New Zealand heavyweight Joseph Parker's resolve to knock out Hughie Fury is growing by the day.
It is being fueled by the talk coming from his opponent's camp and the way this WBO world title fight in Manchester a week on Sunday is being promoted. "At the moment you wouldn't know the fight is on," Parker told the Herald this morning.
Parker, who expects to weigh-in at about 110kg, has been enjoying the sights and history of London following his arrival from his Las Vegas base at the weekend but his frustration is clear also.
The build-up to the fight at Manchester Arena has been so low-key as to be almost farcical. Even before Fury refused to travel to New Zealand for his first scheduled challenge in May - claiming a back injury - the negotiations between the camps have been drawn out and difficult. Another unorthodox approach has been the decision to broadcast the fight on YouTube.
That shambolic approach been reflected in the lacklustre promotion from Fury's backers - much of which appears based around Fury firing cheap shots at Parker and his team on social media. In one of his recent posts on twitter, the 22-year-old Fury accused the Kiwi world champion of being ungrateful.
"More money for this fight than your whole career put together. Show some respect #Chump," Fury wrote.
Strictly speaking, it is Fury, who has remained mandatory challenger through the benevolence of the WBO despite pulling out of his first scheduled fight, with the opportunity of a lifetime.
The Englishman, who will earn well over $1million from the bout, has never been in the ring with a fighter of Parker's quality, something which Parker himself acknowledged.
Parker put the social media swipes down to a lack of confidence. The pair were friendly in Manchester last month on a promotional tour, but the tone is likely to be very different next week when they face each other again.
"Maybe that is due to a lack of confidence," Parker said. "I get my confidence from training and preparing well. Some people get theirs from talking. I know I have what it takes to win. I've done it before many times. He has never been in the ring with someone like me.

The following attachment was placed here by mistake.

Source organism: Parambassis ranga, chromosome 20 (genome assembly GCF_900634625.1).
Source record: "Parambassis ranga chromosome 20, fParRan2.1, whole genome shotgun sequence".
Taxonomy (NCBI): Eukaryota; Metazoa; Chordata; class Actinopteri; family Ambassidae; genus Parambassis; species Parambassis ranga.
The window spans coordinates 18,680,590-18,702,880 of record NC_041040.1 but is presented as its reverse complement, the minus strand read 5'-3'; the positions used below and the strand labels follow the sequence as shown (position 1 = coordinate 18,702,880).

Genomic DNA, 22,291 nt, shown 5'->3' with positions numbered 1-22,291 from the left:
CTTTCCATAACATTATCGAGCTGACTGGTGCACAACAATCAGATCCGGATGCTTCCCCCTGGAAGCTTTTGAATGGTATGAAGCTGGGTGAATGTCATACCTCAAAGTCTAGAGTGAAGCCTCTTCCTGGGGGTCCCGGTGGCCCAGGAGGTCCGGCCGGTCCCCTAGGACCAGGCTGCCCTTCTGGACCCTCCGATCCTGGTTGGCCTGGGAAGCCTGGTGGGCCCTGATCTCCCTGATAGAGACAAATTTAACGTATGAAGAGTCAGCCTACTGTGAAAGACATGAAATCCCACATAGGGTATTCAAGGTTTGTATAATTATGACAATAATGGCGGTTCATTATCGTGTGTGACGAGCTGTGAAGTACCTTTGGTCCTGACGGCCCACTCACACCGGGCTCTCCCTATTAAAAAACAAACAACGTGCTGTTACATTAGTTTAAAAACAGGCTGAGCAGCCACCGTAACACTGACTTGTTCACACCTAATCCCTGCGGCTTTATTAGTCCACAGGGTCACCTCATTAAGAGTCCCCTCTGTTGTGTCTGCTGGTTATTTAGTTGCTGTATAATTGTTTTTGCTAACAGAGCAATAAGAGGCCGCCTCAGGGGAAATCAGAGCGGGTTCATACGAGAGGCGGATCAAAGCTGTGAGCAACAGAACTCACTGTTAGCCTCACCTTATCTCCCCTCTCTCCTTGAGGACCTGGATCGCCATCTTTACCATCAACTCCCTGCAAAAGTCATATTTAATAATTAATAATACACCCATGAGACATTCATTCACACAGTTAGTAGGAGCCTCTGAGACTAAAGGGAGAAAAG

"I don't think he backs his power. He will try to hit and move and be awkward and I will be trying to knock him out - no question."
But while Parker has taken a philosophical attitude towards the outbursts, he agreed "there will be an extra edge" when the pair face off in the ring, with the Kiwi making what for him is a relatively rare statement of wanting to knock Fury out.
"I am disappointed with the promotional side of things," Parker added. "One of my goals when agreeing to fight in the UK was to raise my profile here and I'm not sure that will be the case - no matter my performance. If you look at the way Duco promote my fights at home - there's no comparison."
Parker's heavyweight rival and mate David Haye, meanwhile, has suggested that an all-out assault from the opening bell might not be the best option.
Haye, at whose London gym Parker is training, said: "Hughie Fury's got a very awkward style, a very under-rated defence, and it could sort of pose Joe a few tricks early-doors until he gets to grips with things so it's all about patience. [It's] all about him not getting frustrated in the heat of the battle and keeping a cool head, that's the best advice I can give."